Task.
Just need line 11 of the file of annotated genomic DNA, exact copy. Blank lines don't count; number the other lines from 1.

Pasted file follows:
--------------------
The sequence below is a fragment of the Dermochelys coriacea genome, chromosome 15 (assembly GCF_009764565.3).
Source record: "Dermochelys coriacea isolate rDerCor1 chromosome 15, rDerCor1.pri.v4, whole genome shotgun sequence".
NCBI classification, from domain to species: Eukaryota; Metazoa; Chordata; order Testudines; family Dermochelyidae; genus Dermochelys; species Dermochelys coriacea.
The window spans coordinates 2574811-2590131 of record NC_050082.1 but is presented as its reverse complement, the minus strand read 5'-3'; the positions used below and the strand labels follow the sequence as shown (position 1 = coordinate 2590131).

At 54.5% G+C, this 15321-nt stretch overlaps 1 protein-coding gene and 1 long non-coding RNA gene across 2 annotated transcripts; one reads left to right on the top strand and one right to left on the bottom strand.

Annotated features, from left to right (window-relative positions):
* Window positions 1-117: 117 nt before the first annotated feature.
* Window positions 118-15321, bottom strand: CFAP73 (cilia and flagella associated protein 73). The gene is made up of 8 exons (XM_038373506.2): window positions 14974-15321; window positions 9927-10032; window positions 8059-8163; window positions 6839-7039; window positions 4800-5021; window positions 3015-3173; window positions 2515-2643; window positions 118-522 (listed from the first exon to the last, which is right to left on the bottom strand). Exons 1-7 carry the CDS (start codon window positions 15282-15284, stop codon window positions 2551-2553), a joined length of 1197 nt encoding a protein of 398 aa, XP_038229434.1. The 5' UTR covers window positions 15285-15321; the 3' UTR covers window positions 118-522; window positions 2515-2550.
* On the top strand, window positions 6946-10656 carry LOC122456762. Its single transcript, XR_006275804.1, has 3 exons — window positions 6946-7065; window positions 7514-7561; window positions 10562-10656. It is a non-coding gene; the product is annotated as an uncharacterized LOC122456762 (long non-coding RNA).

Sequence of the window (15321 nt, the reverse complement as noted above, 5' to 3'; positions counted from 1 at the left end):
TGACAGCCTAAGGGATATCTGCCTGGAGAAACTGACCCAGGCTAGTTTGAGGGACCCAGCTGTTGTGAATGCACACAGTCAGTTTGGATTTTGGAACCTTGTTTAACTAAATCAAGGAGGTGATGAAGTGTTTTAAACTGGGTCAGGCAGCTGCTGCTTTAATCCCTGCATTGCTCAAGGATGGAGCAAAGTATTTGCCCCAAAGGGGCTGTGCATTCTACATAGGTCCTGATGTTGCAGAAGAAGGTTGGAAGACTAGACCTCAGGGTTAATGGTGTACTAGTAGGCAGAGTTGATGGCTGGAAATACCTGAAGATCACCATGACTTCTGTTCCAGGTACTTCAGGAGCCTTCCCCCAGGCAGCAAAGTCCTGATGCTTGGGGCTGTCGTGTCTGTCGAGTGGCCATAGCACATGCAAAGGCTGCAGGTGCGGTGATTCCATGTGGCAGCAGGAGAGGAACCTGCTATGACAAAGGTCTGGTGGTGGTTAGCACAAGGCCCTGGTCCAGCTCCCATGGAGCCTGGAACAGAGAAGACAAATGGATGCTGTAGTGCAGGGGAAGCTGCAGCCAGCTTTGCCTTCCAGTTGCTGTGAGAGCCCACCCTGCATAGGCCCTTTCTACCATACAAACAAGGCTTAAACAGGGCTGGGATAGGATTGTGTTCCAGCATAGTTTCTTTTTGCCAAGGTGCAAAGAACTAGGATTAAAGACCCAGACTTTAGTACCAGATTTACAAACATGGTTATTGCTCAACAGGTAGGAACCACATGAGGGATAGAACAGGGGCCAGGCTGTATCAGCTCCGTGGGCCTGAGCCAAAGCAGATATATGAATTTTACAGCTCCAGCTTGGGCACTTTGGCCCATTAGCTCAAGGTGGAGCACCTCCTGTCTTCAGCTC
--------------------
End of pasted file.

TGACAGCCTAAGGGATATCTGCCTGGAGAAACTGACCCAGGCTAGTTTGAGGGACCCAGCTGTTGTGAATGCACACAGTCAGTTTGGATTTTGGAACCTTGTTTAACTAAATCAAGGAGGTGATGAAGTGTTTTAAACTGGGTCAGGCAGCTGCTGCTTTAATCCCTGCATTGCTCAAGGATGGAGCAAAGTATTTGCCCCAAAGGGGCTGTGCATTCTACATAGGTCCTGATGTTGCAGAAGAAGGTTGGAAGACTAGACCTCAGGGTTAATGGTGTACTAGTAGGCAGAGTTGATGGCTGGAAATACCTGAAGATCACCATGACTTCTGTTCCAGGTACTTCAGGAGCCTTCCCCCAGGCAGCAAAGTCCTGATGCTTGGGGCTGTCGTGTCTGTCGAGTGGCCATAGCACATGCAAAGGCTGCAGGTGCGGTGATTCCATGTGGCAGCAGGAGAGGAACCTGCTATGACAAAGGTCTGGTGGTGGTTAGCACAAGGCCCTGGTCCAGCTCCCATGGAGCCTGGAACAGAGAAGACAAATGGATGCTGTAGTGCAGGGGAAGCTGCAGCCAGCTTTGCCTTCCAGTTGCTGTGAGAGCCCACCCTGCATAGGCCCTTTCTACCATACAAACAAGGCTTAAACAGGGCTGGGATAGGATTGTGTTCCAGCATAGTTTCTTTTTGCCAAGGTGCAAAGAACTAGGATTAAAGACCCAGACTTTAGTACCAGATTTACAAACATGGTTATTGCTCAACAGGTAGGAACCACATGAGGGATAGAACAGGGGCCAGGCTGTATCAGCTCCGTGGGCCTGAGCCAAAGCAGATATATGAATTTTACAGCTCCAGCTTGGGCACTTTGGCCCATTAGCTCAAGGTGGAGCACCTCCTGTCTTCAGCTC